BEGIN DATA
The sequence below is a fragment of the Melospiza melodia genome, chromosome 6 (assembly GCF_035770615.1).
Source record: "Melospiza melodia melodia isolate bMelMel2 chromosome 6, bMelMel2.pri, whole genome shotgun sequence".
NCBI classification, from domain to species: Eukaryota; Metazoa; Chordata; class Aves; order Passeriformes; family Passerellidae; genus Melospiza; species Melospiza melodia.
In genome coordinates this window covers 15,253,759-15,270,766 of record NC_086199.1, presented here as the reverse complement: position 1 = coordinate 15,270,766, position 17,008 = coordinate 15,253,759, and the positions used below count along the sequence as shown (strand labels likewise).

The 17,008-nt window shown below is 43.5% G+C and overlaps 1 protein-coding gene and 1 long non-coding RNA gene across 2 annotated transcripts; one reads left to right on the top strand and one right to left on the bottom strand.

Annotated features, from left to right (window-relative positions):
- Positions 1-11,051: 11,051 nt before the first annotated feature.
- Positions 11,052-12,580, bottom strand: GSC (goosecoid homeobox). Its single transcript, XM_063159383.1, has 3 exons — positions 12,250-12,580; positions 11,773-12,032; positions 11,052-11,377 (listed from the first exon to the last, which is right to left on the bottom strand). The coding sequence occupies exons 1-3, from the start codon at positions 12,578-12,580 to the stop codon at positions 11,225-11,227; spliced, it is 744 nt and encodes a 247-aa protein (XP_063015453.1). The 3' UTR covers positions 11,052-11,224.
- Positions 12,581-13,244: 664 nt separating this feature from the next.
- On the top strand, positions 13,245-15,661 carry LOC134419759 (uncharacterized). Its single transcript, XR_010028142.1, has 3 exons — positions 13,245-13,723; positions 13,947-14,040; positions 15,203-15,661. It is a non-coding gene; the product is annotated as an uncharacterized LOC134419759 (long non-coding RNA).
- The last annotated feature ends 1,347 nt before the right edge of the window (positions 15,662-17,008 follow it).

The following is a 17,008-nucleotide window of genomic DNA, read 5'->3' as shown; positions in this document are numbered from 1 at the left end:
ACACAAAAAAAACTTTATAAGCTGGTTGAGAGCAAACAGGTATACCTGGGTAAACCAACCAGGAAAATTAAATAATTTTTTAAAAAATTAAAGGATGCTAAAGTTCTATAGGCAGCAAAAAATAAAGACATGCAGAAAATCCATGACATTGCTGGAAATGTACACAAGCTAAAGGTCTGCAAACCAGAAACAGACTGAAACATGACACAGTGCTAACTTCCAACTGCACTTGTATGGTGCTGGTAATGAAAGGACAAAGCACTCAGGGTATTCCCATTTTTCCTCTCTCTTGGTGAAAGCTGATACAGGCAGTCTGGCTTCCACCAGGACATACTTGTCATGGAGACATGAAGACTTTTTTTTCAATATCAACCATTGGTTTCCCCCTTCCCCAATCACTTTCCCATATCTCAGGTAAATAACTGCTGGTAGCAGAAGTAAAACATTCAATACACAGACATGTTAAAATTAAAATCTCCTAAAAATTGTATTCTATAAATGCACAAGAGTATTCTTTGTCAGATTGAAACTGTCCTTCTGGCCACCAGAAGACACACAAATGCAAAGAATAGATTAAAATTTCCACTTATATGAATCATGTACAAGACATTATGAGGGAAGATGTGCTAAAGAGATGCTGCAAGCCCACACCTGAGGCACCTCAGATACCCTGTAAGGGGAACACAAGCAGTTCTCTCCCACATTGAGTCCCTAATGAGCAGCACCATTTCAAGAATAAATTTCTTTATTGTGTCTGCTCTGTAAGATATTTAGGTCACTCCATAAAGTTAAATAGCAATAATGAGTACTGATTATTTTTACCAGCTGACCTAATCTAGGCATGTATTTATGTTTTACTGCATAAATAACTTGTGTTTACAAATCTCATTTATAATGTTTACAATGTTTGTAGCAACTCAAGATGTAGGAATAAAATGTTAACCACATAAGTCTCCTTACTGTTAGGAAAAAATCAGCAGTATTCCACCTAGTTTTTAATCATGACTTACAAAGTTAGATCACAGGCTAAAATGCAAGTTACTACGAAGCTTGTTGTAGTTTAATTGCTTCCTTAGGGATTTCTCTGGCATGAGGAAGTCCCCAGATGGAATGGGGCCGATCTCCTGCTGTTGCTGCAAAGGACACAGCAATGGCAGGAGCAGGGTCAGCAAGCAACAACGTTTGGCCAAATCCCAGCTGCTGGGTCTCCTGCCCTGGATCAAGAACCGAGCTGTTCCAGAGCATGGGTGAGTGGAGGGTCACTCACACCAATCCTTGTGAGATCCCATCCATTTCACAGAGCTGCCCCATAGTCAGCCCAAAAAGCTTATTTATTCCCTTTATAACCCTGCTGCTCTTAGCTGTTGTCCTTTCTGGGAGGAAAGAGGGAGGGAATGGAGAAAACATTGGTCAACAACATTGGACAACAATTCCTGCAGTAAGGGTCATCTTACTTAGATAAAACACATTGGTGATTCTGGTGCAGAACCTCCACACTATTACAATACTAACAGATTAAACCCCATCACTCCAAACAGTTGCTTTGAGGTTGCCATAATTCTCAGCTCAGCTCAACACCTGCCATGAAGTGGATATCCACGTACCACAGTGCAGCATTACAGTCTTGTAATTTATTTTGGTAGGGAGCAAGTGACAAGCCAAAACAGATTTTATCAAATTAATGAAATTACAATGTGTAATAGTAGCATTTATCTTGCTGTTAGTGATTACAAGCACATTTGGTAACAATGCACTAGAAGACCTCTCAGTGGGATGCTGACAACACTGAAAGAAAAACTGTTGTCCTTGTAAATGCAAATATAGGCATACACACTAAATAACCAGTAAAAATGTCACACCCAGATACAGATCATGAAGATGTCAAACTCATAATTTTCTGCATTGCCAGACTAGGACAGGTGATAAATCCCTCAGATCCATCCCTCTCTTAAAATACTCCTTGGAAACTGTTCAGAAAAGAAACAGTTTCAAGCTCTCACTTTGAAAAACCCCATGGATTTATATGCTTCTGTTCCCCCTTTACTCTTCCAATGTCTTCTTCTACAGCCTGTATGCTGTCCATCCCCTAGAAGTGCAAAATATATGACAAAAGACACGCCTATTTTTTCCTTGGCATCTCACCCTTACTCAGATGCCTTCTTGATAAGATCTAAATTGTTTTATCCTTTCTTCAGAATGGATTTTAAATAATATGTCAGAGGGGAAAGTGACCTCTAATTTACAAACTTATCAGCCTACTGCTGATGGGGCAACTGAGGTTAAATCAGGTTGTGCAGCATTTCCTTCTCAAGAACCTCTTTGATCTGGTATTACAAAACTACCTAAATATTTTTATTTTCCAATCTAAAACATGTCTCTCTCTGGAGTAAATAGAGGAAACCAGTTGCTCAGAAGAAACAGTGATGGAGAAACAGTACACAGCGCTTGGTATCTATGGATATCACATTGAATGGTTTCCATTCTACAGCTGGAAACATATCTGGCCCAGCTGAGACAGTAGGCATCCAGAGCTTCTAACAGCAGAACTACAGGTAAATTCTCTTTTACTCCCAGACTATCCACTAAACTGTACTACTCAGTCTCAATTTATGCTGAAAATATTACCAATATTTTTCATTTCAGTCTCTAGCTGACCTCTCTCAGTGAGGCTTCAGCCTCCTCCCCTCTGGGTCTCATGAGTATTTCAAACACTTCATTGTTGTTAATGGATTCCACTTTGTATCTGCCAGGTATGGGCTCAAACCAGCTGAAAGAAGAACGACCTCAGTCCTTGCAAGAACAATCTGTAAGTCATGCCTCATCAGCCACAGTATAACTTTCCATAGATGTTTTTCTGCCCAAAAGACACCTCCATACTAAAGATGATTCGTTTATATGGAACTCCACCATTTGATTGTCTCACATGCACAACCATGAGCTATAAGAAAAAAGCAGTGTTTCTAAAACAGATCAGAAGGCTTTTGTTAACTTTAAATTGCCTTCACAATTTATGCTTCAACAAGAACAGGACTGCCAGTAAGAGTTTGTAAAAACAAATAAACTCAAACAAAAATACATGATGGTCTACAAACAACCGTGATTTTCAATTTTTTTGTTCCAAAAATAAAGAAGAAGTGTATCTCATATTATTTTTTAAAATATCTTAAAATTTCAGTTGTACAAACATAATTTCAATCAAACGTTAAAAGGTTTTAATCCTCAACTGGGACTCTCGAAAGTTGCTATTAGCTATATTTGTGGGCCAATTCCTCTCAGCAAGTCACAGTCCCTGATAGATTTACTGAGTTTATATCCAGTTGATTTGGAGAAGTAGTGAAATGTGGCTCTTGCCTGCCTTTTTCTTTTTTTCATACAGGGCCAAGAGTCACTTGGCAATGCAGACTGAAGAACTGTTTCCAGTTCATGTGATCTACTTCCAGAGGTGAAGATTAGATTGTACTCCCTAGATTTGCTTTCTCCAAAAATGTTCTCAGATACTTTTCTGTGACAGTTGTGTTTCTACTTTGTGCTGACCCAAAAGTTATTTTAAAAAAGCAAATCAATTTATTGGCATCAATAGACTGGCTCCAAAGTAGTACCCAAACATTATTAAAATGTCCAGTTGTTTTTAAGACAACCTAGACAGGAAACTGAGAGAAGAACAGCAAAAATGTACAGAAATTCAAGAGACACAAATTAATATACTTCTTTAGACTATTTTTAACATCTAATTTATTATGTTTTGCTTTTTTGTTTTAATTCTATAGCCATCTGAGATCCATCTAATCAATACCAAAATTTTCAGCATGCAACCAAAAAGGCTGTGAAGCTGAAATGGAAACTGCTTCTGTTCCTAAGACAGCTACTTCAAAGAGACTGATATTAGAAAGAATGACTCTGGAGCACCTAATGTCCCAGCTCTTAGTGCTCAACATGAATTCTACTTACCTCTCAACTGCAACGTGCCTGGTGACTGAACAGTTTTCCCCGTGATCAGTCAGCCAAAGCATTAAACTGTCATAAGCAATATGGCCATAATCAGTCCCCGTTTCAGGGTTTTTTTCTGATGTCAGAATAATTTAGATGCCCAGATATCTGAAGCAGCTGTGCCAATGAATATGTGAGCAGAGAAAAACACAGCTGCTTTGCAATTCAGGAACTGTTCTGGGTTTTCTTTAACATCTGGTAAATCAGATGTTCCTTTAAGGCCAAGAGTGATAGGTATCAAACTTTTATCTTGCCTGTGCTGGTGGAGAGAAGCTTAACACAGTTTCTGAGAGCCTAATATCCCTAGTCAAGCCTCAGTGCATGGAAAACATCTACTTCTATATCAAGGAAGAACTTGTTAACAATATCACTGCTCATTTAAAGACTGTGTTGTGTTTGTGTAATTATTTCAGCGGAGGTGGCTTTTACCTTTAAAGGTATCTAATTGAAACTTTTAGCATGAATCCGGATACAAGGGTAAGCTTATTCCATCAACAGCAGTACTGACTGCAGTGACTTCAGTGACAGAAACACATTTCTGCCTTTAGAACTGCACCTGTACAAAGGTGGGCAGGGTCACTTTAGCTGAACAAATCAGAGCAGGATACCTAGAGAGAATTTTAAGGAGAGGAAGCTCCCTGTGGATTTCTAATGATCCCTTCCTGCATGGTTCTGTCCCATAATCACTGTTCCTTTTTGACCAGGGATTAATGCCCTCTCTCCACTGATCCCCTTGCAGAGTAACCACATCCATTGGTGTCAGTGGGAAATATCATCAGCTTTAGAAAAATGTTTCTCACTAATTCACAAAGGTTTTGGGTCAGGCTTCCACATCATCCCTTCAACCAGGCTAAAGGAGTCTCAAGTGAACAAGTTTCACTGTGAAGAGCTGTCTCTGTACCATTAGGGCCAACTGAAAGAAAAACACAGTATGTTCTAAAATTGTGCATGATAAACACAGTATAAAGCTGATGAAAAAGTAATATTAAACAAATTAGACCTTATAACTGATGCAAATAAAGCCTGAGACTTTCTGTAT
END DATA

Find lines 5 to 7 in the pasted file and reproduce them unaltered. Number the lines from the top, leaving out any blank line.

The 17,008-nt window shown below is 43.5% G+C and overlaps 1 protein-coding gene and 1 long non-coding RNA gene across 2 annotated transcripts; one reads left to right on the top strand and one right to left on the bottom strand.

Annotated features, from left to right (window-relative positions):
- Positions 1-11,051: 11,051 nt before the first annotated feature.